If no one was burning our flag, we'd worry we'd been forgotten.

Posted by: Huw Pryce at April 2, 2007 8:11 PM

Well, Earth Day would be a logical choice for a sidestream. Not necessarily "ethnic", but there is certainly a wealth of material that would be appropriate.

Posted by: Tom McAdam at April 3, 2007 4:58 AM

JoLynn: Tibetan throat singers - what else?

Posted by: Richard Schletty at April 4, 2007 2:13 AM

:oP

Posted by: JoLynn Braswell at April 4, 2007 3:33 AM

..and Alpine yodelers.

Posted by: JoLynn Braswell at April 4, 2007 3:34 AM

'Hail to the day, whose kind auspicious rays
Deigned first to smile on famous Bishop Blaize
To the great author of our combing trade,
This day's devoted, and clue honour's paid;
To him whose fame through Britain's isle resounds,
To him whose goodness to the poor abounds;
Long shall his name in British annals shine,
And grateful ages offer at his shrine!
By this our trade are thousands daily fed,
By it supplied with means to earn their broad.
In various forms our trade its work imparts,
In different methods and by different arts;
Preserves from starving, indigents distressed,
As combers, spinners, weavers, and the rest.
We boast no gems, or costly garments vain,
Borrowed from India, or the coast of Spain;
Our native soil with wool our trade supplies,
While foreign countries envy us the prize.
No foreign broil our common good annoys,
Our country's product all our art employs;
Our fleecy flocks abound in every vale,
Our bleating lambs proclaim the joyful tale.
So let not Spain with us attempt to vie,
Nor India's wealth pretend to soar so high;
Nor Jason pride him in his Colchian spoil,
By hardships gained and enterprising toil,
Since Britons all with ease attain the prize,
And every hill resounds with golden cries.
To celebrate our founder's great renown,
Our shepherd and our shepherdess we crown;
For England's commerce, and for George's sway,
Each loyal subject give a loud HUZZA. HUZZA!'

http://www.thebookofdays.com/months/feb/3.htm

Posted by: Richard Schletty at April 5, 2007 3:33 PM

On the other hand, we could celebrate Mar Sarkis and Bakhos Day (October 7). My mother, age 94 at this writing, was born and raised in Aslout, Lebanon. http://www.aslout.com

I would love to visit her birthplace someday....and maybe do some cantoring in St. Sarkis & Bakhos church. My cousin Anthony Salim is a Maronite priest. He visited Aslout about 12 years ago and celebrated Mass in this church.

http://gallery.aslout.com/main.php?g2_itemId=912

Posted by: Richard Schletty at April 5, 2007 3:45 PM

The two most important events in the Scottish calendar have to be Burns Night (25th January) and St Andrews Night (30th November)...and they are always worth celebrating... Scots music & culture have had a lasting effect on world culture...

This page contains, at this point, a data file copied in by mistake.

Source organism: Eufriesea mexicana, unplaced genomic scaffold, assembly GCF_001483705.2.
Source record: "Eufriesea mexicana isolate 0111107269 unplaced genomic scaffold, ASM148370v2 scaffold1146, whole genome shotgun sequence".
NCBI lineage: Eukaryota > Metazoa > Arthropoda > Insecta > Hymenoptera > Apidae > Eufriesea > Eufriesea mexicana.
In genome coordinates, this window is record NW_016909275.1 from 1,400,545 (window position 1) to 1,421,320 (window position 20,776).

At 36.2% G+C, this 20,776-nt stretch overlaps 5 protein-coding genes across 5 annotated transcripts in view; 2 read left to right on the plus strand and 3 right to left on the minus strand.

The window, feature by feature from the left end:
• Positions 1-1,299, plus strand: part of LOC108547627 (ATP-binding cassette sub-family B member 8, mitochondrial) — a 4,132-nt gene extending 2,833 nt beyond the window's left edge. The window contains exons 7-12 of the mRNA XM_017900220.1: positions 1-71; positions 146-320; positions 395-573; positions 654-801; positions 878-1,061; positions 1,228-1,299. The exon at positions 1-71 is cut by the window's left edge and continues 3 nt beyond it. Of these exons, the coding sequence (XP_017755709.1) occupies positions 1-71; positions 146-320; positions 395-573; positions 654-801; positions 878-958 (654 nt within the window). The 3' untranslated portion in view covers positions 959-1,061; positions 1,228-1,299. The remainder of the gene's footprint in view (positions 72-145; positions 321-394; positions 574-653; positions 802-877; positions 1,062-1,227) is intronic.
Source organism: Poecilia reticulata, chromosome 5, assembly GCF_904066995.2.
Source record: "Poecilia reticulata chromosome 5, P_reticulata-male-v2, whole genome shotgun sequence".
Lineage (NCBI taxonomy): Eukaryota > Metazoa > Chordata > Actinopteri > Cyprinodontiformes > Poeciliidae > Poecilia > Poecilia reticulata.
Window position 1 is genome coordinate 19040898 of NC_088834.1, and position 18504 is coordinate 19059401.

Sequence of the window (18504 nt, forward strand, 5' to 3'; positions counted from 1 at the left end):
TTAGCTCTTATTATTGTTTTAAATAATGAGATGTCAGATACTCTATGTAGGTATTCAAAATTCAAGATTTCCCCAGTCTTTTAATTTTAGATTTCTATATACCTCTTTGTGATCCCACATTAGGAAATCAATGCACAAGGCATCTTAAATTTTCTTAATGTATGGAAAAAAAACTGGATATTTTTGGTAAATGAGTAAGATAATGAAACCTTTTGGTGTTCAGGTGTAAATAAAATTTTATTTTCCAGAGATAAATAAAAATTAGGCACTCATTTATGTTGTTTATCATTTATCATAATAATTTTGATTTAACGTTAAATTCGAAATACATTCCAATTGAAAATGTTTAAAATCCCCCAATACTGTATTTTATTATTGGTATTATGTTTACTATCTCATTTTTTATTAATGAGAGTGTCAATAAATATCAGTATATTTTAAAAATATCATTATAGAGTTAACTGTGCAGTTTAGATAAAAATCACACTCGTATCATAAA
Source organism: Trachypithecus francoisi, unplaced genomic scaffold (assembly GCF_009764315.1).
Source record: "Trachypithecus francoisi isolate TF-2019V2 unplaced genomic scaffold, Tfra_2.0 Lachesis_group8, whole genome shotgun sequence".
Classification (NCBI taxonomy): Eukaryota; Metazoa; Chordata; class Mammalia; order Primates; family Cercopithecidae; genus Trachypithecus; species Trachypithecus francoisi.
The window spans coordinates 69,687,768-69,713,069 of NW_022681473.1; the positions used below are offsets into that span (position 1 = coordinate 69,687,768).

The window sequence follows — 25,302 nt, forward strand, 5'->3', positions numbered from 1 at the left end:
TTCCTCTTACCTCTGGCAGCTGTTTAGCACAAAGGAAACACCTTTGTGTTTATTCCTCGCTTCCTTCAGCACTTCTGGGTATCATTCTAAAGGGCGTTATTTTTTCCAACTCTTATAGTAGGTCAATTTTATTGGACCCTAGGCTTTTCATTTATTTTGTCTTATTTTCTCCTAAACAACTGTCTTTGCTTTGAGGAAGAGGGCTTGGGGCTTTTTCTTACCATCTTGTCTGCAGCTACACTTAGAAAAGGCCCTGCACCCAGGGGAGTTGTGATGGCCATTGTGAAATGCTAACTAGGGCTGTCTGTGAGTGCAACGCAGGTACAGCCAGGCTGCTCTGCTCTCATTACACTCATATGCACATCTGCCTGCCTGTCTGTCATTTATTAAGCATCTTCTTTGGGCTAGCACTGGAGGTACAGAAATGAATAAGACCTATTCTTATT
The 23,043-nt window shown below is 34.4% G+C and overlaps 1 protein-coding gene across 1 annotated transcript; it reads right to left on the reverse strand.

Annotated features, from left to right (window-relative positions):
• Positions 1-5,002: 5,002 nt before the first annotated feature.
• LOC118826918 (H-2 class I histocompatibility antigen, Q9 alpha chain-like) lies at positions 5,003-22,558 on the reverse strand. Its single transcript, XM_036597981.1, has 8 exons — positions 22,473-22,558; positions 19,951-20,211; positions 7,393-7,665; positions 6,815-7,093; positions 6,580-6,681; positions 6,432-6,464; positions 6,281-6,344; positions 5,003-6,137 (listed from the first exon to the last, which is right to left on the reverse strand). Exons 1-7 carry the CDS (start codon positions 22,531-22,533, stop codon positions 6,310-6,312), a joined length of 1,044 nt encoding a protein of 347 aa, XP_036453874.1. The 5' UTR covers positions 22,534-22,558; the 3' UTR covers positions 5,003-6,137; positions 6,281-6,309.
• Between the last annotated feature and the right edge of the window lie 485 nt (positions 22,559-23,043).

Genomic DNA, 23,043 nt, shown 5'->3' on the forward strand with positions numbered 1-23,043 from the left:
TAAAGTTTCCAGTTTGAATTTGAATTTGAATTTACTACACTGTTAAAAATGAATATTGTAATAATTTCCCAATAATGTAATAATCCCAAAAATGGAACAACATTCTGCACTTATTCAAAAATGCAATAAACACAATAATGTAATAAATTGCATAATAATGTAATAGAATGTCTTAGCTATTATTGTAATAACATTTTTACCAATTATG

Posted by: Graham Cairns at April 6, 2007 3:45 PM

Hillbillies have two very important holidays. Friday Night, also called "Fish Fry" or "Gator Tail" (depending on locale) and Saturday Night, also called "Monster Truck" or "Pig Pickin'", depending on the season.

Music is pretty specialized, usually very fast banjo picking and fiddle work with occasional incoherent hollers ("YeeHAAWWWW" or "WOOHOOO!" depending on educational level).

I think the most the Hillbilly culture has contributed to the world is the markmanship standard of a two-inch group at twenty yards, offhand.

Oh, and White Lightning.

Posted by: Jim Pipkin at April 6, 2007 10:20 PM

OK. I am digging deep here, I know and admit. Scottish celebrations in April that are not political. I have one: Glen Saturday, third Saturday in April. The children of Kilmarnock, Ayrshire go to Castle Cradfurd to pick the yellow daffodils, called "glens". It is an ancient thing, the meaning lost in myth and legend. Perhaps someone knows (?) But any excuse to play Celtic music and bagpipes is worth a shot. I am doing the best I can. Tom

Posted by: Thomas Glenn at April 7, 2007 6:56 AM

In Texas, Cinco de Mayo is a celebration of Hispanic culture, though its origin is commemorating a battle in which Mexico defeated France.

Posted by: Janis Collins at April 8, 2007 1:57 AM

Always thought that was kinda strange - I mean, pretty much everyone's defeated France (except for a few Polynesian atolls and one tribe of herdsmen in the central Caucasus). But I do like Cinco de Mayo, and victory over tyranny - even French tyranny, which tends to limit one's choices in domestic wines and cheeses - is always laudable.

Posted by: Jim Pipkin at April 8, 2007 11:44 PM

I dunno - If the French ruled the world, you'd be allowed Cognac at breakfast, school dinners would be worth retaking a year for, cinema would be entertaining and speed limits would be a matter of general concensus. I could read accounts of Trafalgar and Waterloo back to back and over and over, but I'm still not sure if being able to fire more rounds per minute than the other guy constitutes an entitlement to control western civilisation. We made a hash of it, now you are (the French didn't exactly cover themselves with glory either but that's beside the point).
Thank goodness Hitler failed to notice the mistake Napoleon made in marching on Moscow, or we'd get schnapps with breakfast, school dinners would be available only to Reichskinde, cinema would be both compulsory and tediously frightening and speed limits would be enforced by on-the-spot executions.